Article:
Silverstone: As fans return to Silverstone for the British Grand Prix, Formula 1 will greet them with a lively format that adds “the Sprint”, in fact an extra race, tomorrow.
With Britain’s coronavirus restrictions easing, Silverstone can accommodate a crowd of 140,000 over three days.
The changes in the first two days are an effort to provide this crowd and viewers with more action. It is an experience that will be repeated, at most, in two other races this season.
F1 sporting director Ross Brawn told the F1 website he was hoping for a “much more complete weekend with three days of intense competition”.
Not everyone is convinced.
Seven-time champion Lewis Hamilton predicted the sprint would be “a train”.
“The race remains Sunday,” said Jean Todt, president of the FIA, the governing body of motorsport.
The Saturday event, which organizers call either “Sprint Qualifying” or “F1 Sprint”, is the eye-catching innovation, but its introduction has a ripple effect that will be noticeable from the start of the weekend.
Today will open as usual with a practice, but it has been moved to the afternoon.
This is followed by “qualifying,” which was passed from Saturday afternoon to early Friday evening to give “the first day of track action a little gravity and a crescendo event,” the F1 website said.
The late start is designed to make it easier for working viewers to watch.
F1 is looking for “better media coverage with Fridays finally coming to life,” Brawn said.
Instead of deciding on the main race grid, qualifying will settle the starting order of a mini-race on Saturday afternoon.
The Sprint will last 25-30 minutes and run for 100 km, which at Silverstone means 17 laps. That compares to 52 laps and just over 306km for the race itself on Sunday.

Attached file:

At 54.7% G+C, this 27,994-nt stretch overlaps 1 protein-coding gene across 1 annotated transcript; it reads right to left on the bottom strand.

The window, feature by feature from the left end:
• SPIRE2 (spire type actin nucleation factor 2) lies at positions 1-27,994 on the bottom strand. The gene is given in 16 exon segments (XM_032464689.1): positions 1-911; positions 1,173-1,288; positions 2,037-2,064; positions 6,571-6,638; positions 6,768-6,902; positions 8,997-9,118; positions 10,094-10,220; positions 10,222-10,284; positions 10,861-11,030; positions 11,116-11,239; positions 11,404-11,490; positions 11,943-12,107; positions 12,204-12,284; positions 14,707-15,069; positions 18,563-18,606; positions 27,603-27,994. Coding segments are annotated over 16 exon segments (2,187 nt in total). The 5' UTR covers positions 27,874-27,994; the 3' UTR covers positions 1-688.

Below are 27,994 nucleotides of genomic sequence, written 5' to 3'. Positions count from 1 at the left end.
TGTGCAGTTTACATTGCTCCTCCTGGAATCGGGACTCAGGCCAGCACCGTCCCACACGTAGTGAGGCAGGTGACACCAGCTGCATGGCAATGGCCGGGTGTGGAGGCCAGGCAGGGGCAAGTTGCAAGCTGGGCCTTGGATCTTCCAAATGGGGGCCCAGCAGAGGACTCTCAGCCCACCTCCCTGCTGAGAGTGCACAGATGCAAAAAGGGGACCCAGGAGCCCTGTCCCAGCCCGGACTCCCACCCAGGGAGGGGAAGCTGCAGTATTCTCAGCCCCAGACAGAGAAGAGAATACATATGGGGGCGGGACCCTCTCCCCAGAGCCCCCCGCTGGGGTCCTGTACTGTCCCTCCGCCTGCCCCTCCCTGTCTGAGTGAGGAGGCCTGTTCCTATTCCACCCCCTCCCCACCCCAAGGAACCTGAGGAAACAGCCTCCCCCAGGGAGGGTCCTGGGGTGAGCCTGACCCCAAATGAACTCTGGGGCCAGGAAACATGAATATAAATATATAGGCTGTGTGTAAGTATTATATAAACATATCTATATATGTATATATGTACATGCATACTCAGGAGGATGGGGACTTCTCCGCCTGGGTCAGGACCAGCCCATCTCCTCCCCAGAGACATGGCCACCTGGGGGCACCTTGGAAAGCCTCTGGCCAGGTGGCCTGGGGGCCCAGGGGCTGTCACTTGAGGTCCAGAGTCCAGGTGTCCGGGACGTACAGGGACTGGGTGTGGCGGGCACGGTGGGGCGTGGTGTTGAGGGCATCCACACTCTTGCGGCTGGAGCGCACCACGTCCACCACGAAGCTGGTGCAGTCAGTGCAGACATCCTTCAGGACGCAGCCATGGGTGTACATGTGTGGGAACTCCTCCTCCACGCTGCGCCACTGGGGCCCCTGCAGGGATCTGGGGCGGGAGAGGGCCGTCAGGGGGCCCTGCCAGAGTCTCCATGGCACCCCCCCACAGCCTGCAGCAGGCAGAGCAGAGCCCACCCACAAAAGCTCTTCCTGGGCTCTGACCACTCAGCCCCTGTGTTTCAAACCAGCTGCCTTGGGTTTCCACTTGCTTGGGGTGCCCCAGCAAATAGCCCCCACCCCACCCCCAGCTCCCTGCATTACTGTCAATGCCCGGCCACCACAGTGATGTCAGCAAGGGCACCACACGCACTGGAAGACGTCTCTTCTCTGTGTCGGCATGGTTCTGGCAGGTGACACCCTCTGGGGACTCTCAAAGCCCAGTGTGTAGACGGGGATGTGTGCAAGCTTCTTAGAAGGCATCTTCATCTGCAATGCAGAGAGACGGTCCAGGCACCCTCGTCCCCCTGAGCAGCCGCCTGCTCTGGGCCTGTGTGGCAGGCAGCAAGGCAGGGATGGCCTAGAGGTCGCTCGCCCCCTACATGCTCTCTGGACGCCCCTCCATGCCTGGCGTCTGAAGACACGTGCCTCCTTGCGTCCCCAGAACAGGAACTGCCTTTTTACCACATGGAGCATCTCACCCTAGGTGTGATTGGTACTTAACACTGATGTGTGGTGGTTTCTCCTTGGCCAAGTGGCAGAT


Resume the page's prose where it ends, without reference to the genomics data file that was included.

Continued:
F1 describes it as “a short and fast racing spectacle – similar to a Twenty20 cricket match – with drivers racing hard from start to finish without needing to pit.”
In addition to determining Sunday’s grid positions, the sprint offers a small number of championship points: three for the first, two for the second and one for the third.
Although there will be “a special post-Sprint presentation for the top three,” Formula 1 has stressed that it will not include a podium or national anthems.
“The thing to remember about sprint qualifying is that his intention is to extend all weekend,” Brawn said. “It is not expected to have an impact on the racing event. The Grand Prix remains the unmissable event of the weekend. “
“Sunday’s Grand Prix is fantastic, and we don’t want to cannibalize that, but we want to increase the engagement on Friday and Saturday.”
Not everyone is convinced that the Sprint will deliver “100 kilometers of action”.
“It will probably be a train,” Hamilton said. “Hopefully there will be some overtaking, but it probably won’t be too exciting.”
Not a fan
Todt said he was “not a big fan” and didn’t want to call the Sprint a race.
“I don’t think Formula 1 needs it,” he said. “On the other hand, if people want to try something, it’s not going to hurt Sunday’s race.
“It costs nothing to try.”
The format is yet another experiment, which F1 intends to repeat at Monza in September and in another race. Brazil has been affected, but F1 recognizes that the coronavirus pandemic could end this race.
“If that doesn’t work, we’ll raise our hand and think again,” Brawn said.